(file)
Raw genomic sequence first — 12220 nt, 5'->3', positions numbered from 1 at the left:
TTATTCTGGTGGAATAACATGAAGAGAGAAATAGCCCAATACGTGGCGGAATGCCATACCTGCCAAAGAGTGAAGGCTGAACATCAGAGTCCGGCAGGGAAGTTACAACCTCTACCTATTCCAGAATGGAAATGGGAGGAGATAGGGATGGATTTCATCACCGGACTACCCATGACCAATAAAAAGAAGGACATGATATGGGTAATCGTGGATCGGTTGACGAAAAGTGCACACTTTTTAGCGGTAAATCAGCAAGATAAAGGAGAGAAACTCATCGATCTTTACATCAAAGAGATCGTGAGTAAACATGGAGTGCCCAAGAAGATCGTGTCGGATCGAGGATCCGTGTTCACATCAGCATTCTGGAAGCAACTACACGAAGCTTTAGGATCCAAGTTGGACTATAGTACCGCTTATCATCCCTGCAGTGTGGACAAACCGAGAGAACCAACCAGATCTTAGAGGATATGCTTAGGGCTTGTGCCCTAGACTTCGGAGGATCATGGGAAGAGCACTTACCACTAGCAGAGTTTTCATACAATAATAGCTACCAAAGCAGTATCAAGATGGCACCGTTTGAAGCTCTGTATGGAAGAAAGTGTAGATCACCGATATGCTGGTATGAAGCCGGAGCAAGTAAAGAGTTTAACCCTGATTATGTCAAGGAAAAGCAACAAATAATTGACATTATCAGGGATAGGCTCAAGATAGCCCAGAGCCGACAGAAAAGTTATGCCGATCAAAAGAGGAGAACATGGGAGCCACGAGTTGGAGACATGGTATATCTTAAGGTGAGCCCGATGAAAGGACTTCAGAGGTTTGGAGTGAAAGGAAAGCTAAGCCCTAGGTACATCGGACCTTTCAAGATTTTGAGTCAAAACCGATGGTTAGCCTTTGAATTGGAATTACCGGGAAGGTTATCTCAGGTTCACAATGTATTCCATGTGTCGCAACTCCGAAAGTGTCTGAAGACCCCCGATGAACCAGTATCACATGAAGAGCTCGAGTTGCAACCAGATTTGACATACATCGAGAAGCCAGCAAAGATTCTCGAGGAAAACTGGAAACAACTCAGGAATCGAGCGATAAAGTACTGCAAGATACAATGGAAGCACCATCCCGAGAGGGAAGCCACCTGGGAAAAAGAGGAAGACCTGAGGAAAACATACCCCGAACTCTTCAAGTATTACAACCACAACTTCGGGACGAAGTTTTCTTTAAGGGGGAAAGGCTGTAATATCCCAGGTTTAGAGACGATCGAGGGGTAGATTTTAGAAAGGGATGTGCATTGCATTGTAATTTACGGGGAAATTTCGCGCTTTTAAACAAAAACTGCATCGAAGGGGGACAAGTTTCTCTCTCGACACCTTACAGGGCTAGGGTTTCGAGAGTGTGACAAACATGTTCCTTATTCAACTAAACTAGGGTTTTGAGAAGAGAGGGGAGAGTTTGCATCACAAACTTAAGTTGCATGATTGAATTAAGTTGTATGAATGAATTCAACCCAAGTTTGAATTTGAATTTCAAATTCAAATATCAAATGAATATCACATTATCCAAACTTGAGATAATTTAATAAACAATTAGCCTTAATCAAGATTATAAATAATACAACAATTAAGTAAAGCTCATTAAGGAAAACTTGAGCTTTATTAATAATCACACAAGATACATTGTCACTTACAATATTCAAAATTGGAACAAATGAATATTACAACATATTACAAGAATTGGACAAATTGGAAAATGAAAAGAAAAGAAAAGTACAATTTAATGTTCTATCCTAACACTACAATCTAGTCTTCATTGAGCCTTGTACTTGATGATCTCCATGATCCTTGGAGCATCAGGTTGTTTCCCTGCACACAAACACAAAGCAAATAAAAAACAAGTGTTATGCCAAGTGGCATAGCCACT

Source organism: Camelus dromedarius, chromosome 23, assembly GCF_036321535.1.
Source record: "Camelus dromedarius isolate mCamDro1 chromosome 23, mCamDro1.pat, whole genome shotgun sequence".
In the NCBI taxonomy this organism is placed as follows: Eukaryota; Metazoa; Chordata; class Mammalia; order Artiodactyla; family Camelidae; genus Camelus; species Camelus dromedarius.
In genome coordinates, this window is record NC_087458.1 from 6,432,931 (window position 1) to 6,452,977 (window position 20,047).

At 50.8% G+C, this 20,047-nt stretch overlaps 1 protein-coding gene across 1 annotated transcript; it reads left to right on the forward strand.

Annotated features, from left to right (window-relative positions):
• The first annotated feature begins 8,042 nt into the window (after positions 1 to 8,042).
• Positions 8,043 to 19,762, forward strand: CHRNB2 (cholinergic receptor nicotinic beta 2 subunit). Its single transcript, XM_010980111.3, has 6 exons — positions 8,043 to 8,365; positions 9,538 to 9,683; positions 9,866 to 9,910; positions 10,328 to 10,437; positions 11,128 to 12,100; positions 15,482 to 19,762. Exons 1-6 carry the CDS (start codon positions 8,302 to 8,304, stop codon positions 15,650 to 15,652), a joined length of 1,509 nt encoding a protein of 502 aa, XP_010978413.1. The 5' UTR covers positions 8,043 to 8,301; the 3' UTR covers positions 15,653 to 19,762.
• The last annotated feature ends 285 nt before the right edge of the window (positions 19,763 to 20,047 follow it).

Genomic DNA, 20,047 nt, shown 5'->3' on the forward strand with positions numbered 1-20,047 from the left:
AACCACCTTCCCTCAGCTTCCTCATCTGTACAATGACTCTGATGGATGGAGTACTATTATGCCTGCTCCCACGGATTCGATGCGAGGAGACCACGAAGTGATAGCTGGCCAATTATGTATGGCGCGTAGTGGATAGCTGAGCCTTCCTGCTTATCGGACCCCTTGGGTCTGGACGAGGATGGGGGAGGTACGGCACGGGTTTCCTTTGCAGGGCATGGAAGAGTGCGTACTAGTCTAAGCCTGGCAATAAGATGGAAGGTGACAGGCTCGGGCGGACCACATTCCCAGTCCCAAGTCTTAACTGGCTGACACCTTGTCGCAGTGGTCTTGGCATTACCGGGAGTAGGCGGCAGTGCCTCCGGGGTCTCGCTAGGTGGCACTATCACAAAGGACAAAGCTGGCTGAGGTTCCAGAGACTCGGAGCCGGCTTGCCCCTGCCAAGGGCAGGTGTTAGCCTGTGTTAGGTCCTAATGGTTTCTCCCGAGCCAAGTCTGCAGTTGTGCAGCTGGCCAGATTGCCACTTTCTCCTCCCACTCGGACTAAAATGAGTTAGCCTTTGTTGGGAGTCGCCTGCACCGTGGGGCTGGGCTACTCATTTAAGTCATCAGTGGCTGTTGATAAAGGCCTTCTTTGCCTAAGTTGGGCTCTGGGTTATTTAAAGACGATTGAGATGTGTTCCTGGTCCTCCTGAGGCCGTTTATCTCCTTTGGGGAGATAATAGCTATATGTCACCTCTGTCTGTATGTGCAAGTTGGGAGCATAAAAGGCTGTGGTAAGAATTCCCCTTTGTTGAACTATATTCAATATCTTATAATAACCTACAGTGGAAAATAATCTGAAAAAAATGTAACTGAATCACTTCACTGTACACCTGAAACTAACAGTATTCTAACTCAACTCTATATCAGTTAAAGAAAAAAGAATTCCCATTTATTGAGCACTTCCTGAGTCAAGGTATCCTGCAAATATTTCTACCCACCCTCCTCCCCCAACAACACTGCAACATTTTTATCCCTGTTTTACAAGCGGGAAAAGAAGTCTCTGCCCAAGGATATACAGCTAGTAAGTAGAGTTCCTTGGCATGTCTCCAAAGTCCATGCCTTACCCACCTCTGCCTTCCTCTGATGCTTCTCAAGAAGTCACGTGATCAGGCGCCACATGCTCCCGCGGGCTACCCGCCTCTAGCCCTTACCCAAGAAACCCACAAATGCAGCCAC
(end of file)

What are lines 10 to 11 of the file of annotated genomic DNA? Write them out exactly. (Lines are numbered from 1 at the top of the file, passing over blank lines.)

• Positions 8,043 to 19,762, forward strand: CHRNB2 (cholinergic receptor nicotinic beta 2 subunit). Its single transcript, XM_010980111.3, has 6 exons — positions 8,043 to 8,365; positions 9,538 to 9,683; positions 9,866 to 9,910; positions 10,328 to 10,437; positions 11,128 to 12,100; positions 15,482 to 19,762. Exons 1-6 carry the CDS (start codon positions 8,302 to 8,304, stop codon positions 15,650 to 15,652), a joined length of 1,509 nt encoding a protein of 502 aa, XP_010978413.1. The 5' UTR covers positions 8,043 to 8,301; the 3' UTR covers positions 15,653 to 19,762.
• The last annotated feature ends 285 nt before the right edge of the window (positions 19,763 to 20,047 follow it).